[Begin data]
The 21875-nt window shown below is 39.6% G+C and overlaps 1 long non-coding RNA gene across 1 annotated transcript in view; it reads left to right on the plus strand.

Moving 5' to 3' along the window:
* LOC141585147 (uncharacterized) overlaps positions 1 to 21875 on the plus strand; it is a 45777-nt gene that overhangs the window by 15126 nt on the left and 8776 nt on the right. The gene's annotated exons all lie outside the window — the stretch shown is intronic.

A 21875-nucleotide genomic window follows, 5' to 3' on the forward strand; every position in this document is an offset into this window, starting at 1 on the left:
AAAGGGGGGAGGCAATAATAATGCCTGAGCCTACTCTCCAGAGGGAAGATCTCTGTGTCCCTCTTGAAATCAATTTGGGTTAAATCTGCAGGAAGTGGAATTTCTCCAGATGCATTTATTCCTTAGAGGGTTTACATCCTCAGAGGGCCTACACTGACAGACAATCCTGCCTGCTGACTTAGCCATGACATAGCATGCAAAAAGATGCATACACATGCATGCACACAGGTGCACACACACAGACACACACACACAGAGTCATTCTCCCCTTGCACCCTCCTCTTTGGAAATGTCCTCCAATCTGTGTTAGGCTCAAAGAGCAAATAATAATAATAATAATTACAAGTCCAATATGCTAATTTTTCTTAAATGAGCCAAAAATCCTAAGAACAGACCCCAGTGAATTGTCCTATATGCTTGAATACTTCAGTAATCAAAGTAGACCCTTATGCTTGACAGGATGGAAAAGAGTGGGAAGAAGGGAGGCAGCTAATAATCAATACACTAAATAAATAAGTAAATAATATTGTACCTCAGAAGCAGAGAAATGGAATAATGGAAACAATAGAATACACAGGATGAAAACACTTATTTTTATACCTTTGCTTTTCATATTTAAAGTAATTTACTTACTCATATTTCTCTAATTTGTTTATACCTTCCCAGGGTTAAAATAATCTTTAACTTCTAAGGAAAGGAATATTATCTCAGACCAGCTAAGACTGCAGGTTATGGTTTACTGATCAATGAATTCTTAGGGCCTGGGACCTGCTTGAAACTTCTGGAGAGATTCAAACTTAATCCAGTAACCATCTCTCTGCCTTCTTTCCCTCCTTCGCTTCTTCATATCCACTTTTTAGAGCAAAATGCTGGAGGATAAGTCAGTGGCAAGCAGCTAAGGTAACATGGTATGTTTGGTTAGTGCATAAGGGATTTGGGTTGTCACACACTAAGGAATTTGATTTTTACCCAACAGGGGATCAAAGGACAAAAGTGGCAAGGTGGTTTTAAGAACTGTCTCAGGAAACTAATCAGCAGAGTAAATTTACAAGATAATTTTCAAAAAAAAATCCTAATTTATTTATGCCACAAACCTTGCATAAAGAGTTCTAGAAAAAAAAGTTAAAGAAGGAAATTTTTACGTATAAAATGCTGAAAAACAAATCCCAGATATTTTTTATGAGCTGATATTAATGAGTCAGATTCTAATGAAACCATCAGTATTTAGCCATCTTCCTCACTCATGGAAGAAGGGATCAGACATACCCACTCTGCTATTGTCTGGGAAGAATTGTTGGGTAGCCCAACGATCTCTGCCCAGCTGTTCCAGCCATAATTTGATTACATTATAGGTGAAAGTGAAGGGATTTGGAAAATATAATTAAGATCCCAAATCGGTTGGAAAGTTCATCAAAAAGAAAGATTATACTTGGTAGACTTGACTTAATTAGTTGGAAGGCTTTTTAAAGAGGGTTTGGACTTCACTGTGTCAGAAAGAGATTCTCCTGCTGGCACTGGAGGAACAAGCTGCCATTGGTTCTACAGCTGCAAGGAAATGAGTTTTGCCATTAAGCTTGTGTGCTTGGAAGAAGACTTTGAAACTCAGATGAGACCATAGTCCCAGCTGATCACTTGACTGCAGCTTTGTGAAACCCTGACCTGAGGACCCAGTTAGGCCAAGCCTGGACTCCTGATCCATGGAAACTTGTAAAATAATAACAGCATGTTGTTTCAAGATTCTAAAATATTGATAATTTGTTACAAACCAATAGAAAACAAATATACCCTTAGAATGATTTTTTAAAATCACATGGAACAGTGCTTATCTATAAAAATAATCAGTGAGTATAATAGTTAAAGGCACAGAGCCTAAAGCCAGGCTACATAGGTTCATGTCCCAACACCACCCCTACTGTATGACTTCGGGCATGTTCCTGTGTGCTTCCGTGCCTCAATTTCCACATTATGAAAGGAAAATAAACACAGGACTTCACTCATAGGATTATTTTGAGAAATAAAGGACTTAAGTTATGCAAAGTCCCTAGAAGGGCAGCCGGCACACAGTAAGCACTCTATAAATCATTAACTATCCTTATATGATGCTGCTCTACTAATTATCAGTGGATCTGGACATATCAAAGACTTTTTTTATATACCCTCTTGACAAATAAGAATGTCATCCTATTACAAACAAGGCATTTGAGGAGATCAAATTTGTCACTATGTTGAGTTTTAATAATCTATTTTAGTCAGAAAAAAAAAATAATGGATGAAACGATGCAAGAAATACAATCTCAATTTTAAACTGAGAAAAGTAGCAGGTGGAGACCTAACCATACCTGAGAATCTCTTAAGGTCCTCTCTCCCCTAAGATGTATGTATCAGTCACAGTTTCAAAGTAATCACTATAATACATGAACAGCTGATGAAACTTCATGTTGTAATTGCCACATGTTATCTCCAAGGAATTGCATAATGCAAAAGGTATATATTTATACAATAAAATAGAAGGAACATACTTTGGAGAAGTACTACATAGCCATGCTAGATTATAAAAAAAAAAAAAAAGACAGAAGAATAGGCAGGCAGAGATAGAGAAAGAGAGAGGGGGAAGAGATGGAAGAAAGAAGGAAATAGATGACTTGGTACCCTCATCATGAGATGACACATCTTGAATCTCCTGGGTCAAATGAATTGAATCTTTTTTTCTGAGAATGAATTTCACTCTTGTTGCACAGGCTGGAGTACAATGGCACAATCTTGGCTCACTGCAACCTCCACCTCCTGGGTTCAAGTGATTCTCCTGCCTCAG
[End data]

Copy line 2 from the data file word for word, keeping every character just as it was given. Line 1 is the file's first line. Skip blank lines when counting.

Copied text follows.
Moving 5' to 3' along the window: